The show is an interesting hybrid. It includes archival posters, photographs and mementos from the AACM and related jazz musicians, as well as the visual art they created. But it also features the work of contemporary artists inspired by the AACM and its legacy — such as the day-glo geometric patterns of Lisa Alvarado, an artist and musician who plays in Johsua Abrams’ Natural Information Society. Alvarado’s banners are on the band’s album covers (including the excellent recent release Magnetoception) and they hang behind the group as its performances. Also featured are some of Chicago artist Nick Cave’s Soundsuits. Highlights of the archival items include Art Ensemble of Chicago bandleader Roscoe Mitchell’s incredibly elaborate drum set.
AACM founding member Phil Cohran performed in the MCA’s fourth-floor space next to the exhibit on July 10, when the museum hosted a press opening — I am belatedly posting my photos now from that event. On the following day, July 11, the MCA opened its doors to the public for free as the exhibit opened, and several musicians performed, including Mike Reed with his group People, Places + Things. Over the next few months, the MCA will host more performances and events related to the exhibit; see the MCA’s website for details.
My recap of Solid Sound 2013, continued from blog posts 1, 2 and 3…
The Solid Sound festival also featured rousing soul music by the Relatives; rootsy jamming by White Denim; harmonic pop by Lucius (who were most impressive when they guested with Wilco); Miracle Legion founder Mark Mulcahy doing solo music, with J. Mascis playing guitar in the back part of the stage; a nice set of solo singer-songwriter music by Sean Rowe; and singer-songwriter Sam Amidon playing quiet songs in the vein of Nick Drake as well as more traditional Appalachian folk, with Beth Orton (his wife) joining in for one song. Marc Ribot and Los Lobos’ David Hidalgo played a terrific set of their “Border Music,” and Brazil’s Os Mutantes playing songs from its new album Foot Metal Jack (which I’m not so keen on) but also some of its classic psychedelic tunes. And as mentioned in Part 2, the fest closed with a strong set by Medeski Martin & Wood, supplemented by various guests.
Watching all of the music, I missed most of the comedy cabaret hosted by Hodgman, though the portion I caught — featuring Hodgman and Jen Kirkman — was hilarious and eccentric.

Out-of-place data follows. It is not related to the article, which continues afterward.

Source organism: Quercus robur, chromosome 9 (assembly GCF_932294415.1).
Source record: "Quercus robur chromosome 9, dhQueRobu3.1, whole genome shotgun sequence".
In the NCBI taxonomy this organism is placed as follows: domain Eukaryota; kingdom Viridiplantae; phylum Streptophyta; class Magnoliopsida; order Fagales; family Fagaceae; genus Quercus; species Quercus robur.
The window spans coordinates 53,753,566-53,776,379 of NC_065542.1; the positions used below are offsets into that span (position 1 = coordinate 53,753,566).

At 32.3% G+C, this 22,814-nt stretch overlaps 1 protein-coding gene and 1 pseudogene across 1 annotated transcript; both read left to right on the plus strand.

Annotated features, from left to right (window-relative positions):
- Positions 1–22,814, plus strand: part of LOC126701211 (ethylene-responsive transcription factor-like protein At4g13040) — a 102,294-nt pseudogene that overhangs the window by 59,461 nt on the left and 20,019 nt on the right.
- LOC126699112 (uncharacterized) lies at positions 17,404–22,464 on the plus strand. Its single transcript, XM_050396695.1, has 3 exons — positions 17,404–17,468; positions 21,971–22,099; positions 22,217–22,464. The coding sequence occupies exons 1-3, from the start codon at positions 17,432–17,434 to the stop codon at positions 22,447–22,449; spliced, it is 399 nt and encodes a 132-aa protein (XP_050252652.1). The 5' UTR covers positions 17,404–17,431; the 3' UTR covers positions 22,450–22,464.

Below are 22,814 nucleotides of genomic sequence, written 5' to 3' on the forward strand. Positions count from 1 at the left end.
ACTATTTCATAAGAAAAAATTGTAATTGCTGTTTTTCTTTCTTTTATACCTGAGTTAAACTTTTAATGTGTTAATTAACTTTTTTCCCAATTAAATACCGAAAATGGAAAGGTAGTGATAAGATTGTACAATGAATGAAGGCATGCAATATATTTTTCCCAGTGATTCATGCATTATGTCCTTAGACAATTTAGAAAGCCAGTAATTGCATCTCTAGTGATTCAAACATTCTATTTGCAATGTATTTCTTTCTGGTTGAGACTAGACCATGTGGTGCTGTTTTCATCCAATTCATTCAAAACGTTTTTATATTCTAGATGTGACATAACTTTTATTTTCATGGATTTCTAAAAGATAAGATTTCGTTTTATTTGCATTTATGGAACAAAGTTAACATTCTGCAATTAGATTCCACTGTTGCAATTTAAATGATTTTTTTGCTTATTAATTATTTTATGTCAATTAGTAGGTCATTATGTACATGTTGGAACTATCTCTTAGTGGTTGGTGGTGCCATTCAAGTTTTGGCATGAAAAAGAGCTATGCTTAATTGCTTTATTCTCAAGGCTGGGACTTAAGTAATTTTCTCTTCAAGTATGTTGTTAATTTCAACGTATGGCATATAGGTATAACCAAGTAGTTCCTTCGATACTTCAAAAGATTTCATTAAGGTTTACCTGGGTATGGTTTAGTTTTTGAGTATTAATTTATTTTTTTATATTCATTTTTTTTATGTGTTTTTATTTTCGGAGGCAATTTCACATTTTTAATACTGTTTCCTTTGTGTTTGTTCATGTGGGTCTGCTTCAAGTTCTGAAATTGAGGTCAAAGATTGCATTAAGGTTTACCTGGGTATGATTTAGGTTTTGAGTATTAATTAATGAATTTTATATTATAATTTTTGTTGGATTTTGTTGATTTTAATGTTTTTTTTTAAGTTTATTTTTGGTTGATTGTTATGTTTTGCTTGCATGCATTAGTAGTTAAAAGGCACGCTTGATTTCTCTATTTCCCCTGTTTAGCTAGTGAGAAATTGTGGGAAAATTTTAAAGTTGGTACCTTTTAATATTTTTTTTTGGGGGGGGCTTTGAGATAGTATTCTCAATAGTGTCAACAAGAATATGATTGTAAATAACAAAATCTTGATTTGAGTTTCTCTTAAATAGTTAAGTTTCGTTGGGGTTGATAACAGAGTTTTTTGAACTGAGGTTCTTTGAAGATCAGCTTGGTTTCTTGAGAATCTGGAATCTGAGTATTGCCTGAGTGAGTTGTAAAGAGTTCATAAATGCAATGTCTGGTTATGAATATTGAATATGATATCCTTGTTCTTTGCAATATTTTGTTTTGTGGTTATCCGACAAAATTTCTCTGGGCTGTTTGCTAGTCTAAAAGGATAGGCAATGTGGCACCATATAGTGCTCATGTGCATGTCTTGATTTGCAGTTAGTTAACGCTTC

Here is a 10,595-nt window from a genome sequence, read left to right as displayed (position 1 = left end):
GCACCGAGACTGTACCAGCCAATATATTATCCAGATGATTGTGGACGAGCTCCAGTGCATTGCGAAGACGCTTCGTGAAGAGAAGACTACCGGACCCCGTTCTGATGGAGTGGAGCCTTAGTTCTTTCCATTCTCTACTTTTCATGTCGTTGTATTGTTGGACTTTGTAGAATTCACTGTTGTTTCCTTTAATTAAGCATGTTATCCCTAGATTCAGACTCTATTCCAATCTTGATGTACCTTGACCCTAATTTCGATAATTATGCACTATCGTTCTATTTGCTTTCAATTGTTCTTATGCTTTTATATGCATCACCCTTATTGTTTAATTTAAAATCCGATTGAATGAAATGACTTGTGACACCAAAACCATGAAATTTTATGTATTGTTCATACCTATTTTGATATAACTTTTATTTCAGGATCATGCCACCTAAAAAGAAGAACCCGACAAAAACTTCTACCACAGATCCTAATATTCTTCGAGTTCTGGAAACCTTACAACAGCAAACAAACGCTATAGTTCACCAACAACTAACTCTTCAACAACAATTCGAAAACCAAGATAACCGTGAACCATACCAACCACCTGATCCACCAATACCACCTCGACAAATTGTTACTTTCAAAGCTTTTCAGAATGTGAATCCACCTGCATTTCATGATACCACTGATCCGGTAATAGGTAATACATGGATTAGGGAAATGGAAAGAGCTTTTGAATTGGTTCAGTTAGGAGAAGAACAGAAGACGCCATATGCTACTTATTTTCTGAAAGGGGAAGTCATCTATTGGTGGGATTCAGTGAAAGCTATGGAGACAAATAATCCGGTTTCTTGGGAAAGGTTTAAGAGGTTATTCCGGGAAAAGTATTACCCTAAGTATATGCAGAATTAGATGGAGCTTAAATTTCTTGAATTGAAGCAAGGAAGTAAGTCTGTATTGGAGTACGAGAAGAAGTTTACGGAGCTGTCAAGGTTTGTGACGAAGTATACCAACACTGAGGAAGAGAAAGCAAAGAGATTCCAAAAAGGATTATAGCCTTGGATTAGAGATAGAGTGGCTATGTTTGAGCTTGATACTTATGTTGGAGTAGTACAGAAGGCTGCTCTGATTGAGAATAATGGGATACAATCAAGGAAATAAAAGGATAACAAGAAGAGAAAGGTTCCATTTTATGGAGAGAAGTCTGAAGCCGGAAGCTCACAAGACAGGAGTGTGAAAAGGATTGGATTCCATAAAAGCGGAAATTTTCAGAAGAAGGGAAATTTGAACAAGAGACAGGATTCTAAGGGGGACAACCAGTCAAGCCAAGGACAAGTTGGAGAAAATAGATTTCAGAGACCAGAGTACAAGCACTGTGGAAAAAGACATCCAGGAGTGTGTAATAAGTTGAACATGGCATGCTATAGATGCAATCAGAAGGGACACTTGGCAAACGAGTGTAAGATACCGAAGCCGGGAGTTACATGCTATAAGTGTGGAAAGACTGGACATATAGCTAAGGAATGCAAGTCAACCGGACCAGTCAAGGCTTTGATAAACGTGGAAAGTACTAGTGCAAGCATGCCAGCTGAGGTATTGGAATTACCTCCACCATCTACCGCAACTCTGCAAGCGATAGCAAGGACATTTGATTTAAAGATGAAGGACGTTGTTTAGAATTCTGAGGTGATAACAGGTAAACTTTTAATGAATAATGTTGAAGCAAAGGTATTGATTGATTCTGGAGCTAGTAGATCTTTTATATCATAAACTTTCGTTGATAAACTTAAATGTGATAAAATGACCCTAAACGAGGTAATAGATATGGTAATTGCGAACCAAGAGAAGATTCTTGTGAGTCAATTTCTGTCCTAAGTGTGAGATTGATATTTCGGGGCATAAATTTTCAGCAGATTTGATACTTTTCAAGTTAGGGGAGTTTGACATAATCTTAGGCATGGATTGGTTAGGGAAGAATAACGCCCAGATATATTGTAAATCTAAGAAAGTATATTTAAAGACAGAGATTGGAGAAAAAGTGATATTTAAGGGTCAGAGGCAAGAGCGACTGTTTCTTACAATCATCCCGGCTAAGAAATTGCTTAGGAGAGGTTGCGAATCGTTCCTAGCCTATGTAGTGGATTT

In between the concerts, I stopped into MASS MoCA’s galleries and saw a few of the most striking and memorable artworks I’ve experienced in a while. The Chinese artist Xu Bing’s Phoenix, a pair of hundred-foot-long mythical birds constructed out of debris, is hanging from the ceiling in a room the size of an airport hangar. (And Xu Bing’s remarkable super-wide-screen animated film The Character of Characters was screening in another room.) Another gallery displayed a thousand or so miniature paintings that Tom Phillips created on the pages of an obscure Victorian-era novel, W.H. Mallock’s A Human Document. I could have spent many more hours examining these fascinating pictures. And then there was an entire building devoted to the paintings of minimalist Sol LeWitt. Now, I must confess here that I am unenthusiastic and generally bored by most minimalist art. When I see a big canvas covered in one color of paint, my typical response is, “Big deal.” So I wasn’t thrilled with the prospect of seeing all those LeWitt paintings. But there was something damn impressive about seeing all of them assembled in the three floors of this building. Taken as a whole, they became more like a weird piece of architecture.
All in all, Solid Sound lived up to its name. It’s an inspiring model for how to run an arts festival — although it’ll be hard to emulate elsewhere, because how many other places are there like MASS MoCA?
Read more about Solid Sound and see more photos in Parts 1, 2 and 3
The new exhibit at the Museum of Contemporary Art, Chicago, explores how artists use their studios and how the studio environment influences their art. It’s called “Production Site: The Artist’s Studio Inside-Out,” and it’s up through May 30.
At the press event that kicked off the show, I recorded comments by a few of the artists and curator Dominic Molon. Here’s a video with a few of those sound bites, along with photos of the exhibit. (This video is a little experiment. I’m playing around with different ways of documenting stories and events.)
… One thing you won’t hear about in my video is the wonderful piece of paranoid narrative art by Deb Sokolow, “You Tell People You’re Working Really Hard On Things These Days,” which she plans to change as the exhibit goes on. It’s in the front lobby of the MCA.
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